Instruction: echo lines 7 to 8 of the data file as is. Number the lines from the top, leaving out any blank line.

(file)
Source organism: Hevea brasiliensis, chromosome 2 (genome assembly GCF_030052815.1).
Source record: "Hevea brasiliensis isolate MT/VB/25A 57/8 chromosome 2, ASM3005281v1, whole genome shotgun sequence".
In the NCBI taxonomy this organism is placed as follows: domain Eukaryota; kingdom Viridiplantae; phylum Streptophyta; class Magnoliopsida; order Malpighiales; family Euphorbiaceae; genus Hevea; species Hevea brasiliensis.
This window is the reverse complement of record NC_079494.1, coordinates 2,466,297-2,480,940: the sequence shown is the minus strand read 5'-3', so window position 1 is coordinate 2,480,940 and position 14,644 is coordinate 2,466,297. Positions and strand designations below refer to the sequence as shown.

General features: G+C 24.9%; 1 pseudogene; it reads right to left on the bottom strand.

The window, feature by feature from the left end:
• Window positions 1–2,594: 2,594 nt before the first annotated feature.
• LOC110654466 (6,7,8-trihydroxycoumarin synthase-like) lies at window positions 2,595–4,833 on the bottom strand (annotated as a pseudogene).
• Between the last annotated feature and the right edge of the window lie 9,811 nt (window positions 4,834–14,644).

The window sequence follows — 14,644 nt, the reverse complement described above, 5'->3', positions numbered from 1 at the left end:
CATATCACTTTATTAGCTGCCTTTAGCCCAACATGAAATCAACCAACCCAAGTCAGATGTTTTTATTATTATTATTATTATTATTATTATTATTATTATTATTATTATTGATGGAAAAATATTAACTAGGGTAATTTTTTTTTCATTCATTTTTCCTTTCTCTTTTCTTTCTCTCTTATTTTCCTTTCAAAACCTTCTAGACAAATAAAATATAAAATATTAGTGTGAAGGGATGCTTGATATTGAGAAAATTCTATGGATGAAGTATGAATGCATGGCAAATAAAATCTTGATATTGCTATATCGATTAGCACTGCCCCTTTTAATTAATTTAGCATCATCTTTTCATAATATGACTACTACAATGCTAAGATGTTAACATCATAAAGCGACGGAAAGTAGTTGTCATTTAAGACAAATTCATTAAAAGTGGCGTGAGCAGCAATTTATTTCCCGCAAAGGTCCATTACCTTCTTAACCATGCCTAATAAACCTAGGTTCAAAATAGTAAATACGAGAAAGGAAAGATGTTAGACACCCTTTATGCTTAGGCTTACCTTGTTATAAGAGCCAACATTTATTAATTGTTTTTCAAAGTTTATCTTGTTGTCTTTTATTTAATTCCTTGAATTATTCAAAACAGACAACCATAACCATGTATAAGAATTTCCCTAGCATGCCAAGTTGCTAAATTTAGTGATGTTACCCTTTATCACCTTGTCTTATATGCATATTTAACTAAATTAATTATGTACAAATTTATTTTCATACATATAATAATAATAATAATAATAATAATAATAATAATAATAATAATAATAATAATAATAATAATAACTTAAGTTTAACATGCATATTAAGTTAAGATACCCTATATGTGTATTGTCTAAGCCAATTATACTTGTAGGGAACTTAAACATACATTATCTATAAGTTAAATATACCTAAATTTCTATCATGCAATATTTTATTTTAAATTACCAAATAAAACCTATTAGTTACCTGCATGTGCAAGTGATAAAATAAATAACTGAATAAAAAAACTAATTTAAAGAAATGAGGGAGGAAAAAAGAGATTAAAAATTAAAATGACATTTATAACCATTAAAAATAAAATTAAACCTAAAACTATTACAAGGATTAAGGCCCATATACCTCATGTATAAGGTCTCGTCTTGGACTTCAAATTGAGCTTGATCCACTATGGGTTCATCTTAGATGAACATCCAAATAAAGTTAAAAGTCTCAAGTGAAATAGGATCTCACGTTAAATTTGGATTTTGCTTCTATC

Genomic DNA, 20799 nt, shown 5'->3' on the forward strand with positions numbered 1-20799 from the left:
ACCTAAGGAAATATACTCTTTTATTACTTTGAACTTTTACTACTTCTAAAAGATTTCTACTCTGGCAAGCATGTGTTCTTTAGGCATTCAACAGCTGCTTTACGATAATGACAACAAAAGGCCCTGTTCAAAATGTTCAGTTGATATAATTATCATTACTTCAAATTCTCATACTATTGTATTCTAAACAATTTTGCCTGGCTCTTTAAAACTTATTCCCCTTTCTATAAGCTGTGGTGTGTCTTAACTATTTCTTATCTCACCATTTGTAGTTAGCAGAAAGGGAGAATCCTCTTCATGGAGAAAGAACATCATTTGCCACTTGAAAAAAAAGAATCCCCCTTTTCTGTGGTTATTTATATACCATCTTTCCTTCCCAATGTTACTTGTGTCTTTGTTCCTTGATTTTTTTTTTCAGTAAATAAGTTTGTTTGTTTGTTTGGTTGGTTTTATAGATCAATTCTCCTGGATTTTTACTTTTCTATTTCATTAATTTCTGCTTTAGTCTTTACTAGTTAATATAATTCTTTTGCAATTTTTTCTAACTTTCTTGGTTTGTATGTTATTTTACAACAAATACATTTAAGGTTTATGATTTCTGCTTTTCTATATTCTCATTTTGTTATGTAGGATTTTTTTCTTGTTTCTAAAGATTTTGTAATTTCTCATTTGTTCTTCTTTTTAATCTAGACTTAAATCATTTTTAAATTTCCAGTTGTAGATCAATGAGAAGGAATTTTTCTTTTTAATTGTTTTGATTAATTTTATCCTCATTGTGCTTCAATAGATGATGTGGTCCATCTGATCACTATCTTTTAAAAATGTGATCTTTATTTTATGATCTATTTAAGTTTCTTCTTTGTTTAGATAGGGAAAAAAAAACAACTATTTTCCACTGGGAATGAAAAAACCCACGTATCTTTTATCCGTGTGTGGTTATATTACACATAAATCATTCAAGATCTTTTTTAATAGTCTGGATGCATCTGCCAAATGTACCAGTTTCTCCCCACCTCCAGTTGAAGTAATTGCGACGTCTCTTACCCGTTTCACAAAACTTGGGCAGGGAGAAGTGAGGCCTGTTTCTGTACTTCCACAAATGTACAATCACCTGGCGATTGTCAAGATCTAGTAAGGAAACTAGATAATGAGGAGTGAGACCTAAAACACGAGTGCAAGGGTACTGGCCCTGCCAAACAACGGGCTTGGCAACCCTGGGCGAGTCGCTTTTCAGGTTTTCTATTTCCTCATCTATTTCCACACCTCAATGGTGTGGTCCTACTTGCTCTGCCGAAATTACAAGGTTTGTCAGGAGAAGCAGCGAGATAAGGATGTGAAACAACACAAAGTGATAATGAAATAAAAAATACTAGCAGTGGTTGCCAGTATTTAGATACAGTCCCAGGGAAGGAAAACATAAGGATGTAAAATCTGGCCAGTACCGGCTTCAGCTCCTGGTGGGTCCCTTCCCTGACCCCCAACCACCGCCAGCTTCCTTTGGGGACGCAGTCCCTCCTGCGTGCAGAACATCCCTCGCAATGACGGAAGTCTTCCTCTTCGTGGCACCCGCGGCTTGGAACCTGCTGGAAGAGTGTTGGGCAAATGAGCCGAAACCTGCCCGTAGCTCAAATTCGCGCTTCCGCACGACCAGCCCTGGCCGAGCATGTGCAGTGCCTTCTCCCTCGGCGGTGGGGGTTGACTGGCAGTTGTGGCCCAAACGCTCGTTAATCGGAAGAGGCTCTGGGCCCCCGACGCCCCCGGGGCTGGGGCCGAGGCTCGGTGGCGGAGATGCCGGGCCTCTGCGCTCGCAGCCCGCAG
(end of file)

• Window positions 1–2,594: 2,594 nt before the first annotated feature.
• LOC110654466 (6,7,8-trihydroxycoumarin synthase-like) lies at window positions 2,595–4,833 on the bottom strand (annotated as a pseudogene).